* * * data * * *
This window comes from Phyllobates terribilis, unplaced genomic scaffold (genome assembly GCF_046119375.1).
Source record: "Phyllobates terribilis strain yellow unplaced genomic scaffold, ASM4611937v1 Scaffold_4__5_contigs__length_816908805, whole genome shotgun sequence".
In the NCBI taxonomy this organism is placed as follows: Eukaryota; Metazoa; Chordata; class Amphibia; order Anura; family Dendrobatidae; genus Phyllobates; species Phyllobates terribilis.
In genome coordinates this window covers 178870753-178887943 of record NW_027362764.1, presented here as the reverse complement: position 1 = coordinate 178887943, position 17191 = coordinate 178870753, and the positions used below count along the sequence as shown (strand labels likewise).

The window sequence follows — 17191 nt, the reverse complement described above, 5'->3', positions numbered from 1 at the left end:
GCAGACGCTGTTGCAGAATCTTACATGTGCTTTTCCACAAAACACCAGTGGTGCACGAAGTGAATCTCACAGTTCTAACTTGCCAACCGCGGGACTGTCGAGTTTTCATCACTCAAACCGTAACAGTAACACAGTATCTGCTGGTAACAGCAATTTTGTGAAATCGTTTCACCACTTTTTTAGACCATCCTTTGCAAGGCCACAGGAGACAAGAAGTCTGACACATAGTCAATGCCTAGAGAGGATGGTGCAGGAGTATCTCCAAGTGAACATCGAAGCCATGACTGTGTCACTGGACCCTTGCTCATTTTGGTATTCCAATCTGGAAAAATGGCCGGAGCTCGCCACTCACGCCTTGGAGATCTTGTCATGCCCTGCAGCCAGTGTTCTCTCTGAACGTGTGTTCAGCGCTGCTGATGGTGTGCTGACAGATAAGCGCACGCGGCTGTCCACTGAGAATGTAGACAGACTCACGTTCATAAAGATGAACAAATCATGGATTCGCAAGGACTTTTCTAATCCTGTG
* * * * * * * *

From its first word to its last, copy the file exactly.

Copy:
This window comes from Phyllobates terribilis, unplaced genomic scaffold (genome assembly GCF_046119375.1).
Source record: "Phyllobates terribilis strain yellow unplaced genomic scaffold, ASM4611937v1 Scaffold_4__5_contigs__length_816908805, whole genome shotgun sequence".
In the NCBI taxonomy this organism is placed as follows: Eukaryota; Metazoa; Chordata; class Amphibia; order Anura; family Dendrobatidae; genus Phyllobates; species Phyllobates terribilis.
In genome coordinates this window covers 178870753-178887943 of record NW_027362764.1, presented here as the reverse complement: position 1 = coordinate 178887943, position 17191 = coordinate 178870753, and the positions used below count along the sequence as shown (strand labels likewise).

The window sequence follows — 17191 nt, the reverse complement described above, 5'->3', positions numbered from 1 at the left end:
GCAGACGCTGTTGCAGAATCTTACATGTGCTTTTCCACAAAACACCAGTGGTGCACGAAGTGAATCTCACAGTTCTAACTTGCCAACCGCGGGACTGTCGAGTTTTCATCACTCAAACCGTAACAGTAACACAGTATCTGCTGGTAACAGCAATTTTGTGAAATCGTTTCACCACTTTTTTAGACCATCCTTTGCAAGGCCACAGGAGACAAGAAGTCTGACACATAGTCAATGCCTAGAGAGGATGGTGCAGGAGTATCTCCAAGTGAACATCGAAGCCATGACTGTGTCACTGGACCCTTGCTCATTTTGGTATTCCAATCTGGAAAAATGGCCGGAGCTCGCCACTCACGCCTTGGAGATCTTGTCATGCCCTGCAGCCAGTGTTCTCTCTGAACGTGTGTTCAGCGCTGCTGATGGTGTGCTGACAGATAAGCGCACGCGGCTGTCCACTGAGAATGTAGACAGACTCACGTTCATAAAGATGAACAAATCATGGATTCGCAAGGACTTTTCTAATCCTGTG